Defending my Dishonour Earthdate 2017.63
I didn’t want to break the law, especially in my new country. I had been living in the UK for about a year, and was about to open my own business, out of our home. So, I called ‘The Council’, the local municipal government. The first person I spoke to suggested I speak to another. Person Two explained the person I really needed to speak to had a phone phobia but I could send an email. OK, I can see how they roll. But, Person Two did explain that the biggest issue with working out of your house was typically the parking. If you had a lot of people coming at once and taking all the spaces, this is what neighbours would complain about. Meanwhile, I learned that: other people on our small, closed (dead-end) road also worked from home including a photographer and a couple of graphic artists (this makes the place sound a lot more arty than it is). I also got the advice that I should send the email stating that ‘no reply will be taken as permission to go forward.’ Brilliant, or ‘brill’ as we say here – why move your mouth more than necessary.
Although I had all intentions of continuing to work for the National Health Service (NHS) when we moved down here to the south coast of England, as I had been in outer London, either I pissed everyone off through the multiple interviews, or there really were funding cuts. In any case, I now had nothing to lose by using the odd little extension to our house for the purpose. It has a separate entrance into a small square room, a staircase up to another room, and a bathroom, all with a door separating it from the rest of the house. Perfect. I hung up the requisite diplomas and pictures, and put a doorbell in the waiting room with a sign to ring to let me know you’re here. Soon, my schedule was full.
Zeus was a great dog.
This was the thank you card from his owner, Susan after I’d taken care of him for about a month while she recovered from surgery. Meanwhile, I got Zeus to stop a lot of his bad habits, which was very easy to do, but Susan seemed to think this was quite a feat.
One afternoon in the middle of a session with a very nice fellow, the doorbell rang. I assumed I’d made scheduling error and excused myself to see who it was. Downstairs stood a tall young, anxious looking man with an ID card hanging around his neck and a clipboard in his hand. He wasn’t anyone I knew.
“Hi, may I help you?” I smiled. He averted his gaze, pretended to look at the clipboard.
“Erm, yes. How many people work here?”
“All the time?” He raised an eyebrow, looking emboldened.
I was surprised at how nervous I felt. “I did contact the Council and told them I’d be working from the house.” I swallowed hard. “They didn’t say there would be a problem (because of course they hadn’t said anything)”.
The young man just stared at me. Oh, no! They’re going to shut me down! Give me a fine! Deport me for doing psychology without special paperwork or a decoder ring! A vision of me in the hold of a very slow cargo ship back to the US flashed in my mind. He couldn’t cuff me, could he? Then I remembered the therapy client upstairs.
“I don’t know if you’d mind (always a good way to start a sentence in Britain), but I do have a client waiting upstairs for us to finish.” I checked the clock on the wall. “I’ll be done in about fifteen minutes. Can you wait?”
I thought he was going to throw up. He stuttered and looked everywhere but at me. He tried keeping his eyes on his trusty clipboard then all of a sudden his whole demeanour changed—like the governor just gave him a reprieve.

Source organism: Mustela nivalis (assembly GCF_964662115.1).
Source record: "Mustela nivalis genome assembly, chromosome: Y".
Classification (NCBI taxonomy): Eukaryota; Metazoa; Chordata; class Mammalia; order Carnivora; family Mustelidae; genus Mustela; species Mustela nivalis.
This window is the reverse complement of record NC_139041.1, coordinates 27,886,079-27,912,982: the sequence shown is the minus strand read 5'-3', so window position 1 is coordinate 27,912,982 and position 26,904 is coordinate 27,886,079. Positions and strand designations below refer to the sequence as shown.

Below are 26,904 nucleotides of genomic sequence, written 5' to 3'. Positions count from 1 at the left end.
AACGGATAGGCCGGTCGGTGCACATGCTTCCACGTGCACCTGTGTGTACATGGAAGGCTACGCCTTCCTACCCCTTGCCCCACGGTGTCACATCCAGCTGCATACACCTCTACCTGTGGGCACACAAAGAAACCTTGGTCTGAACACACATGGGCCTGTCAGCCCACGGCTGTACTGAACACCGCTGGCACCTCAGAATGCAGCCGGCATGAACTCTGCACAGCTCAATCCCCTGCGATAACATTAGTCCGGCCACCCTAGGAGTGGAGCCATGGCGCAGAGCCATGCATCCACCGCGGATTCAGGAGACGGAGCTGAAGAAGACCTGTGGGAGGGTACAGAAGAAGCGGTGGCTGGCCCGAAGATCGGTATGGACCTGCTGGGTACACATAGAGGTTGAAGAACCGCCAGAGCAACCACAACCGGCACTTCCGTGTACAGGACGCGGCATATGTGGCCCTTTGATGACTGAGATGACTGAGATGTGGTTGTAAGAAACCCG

“What’s this house number?” he asked me.
“Oh, sorry, I was meant to go to number five.” He exhaled a happy sound. “It’s Ian back at the office. His handwriting is rubbish.” And with that he bounded out of the waiting room.
Later that evening while I was scouting the fridge for the world’s easiest dinner my husband came in and leaned against the counter wearing a wry smile.
“You want hear something interesting?”
“Well,” he said with great promise. “Do you know the woman who lives at number five?” This was a rhetorical question, so he continued. “Paul, you know, the guy next-door, has been calling the Council and complaining because the woman at number five has had customers coming and going all day and night. The neighbours have been complaining about not being able to park.”
I emerged from the fridge. “Ah, the old parking problem.”
“Yup, customers every twenty minutes…” David’s smile was bigger. He was holding on to the punch line.
“OK, I give up. What’s that’s about?”
“Sex. She works as a prostitute!”
So here I was on a street lined with neatly kept Edwardian houses, in a ‘good area’ (read, boring). It was my turn to grin. This was just what the neighbourhood needed as far as I as concerned. I mean of course, only if she actually enjoyed her work, which in my understanding was possible although rare in the sex industry.
Paul, who’s a devout church member, had been having regular discussions with Ms Five about her soul. But according to Paul, the woman was steadfast. She had been in the sex trade for over 25 years. The money was good and she could choose her own hours, and it is perfectly legal.
That’s right, it’s completely legal to sell sex for money here in Britain as long as you are at least 18, do it indoors, and don’t solicit business outside. And you can only have one person providing the sex at any given time. Someone else can take bookings or clean for example, while another person provides the services. Otherwise, if there’s more than one person providing sex at a time, then that’s considered a brothel, and that is illegal.
“So how old is she?” I couldn’t believe it, but I was insulted. This young guy was completely disgusted at the idea of me selling sex!? Huh!? Should I have David find him and defend my dishonour?
That was older than I was at the time. I was really mad.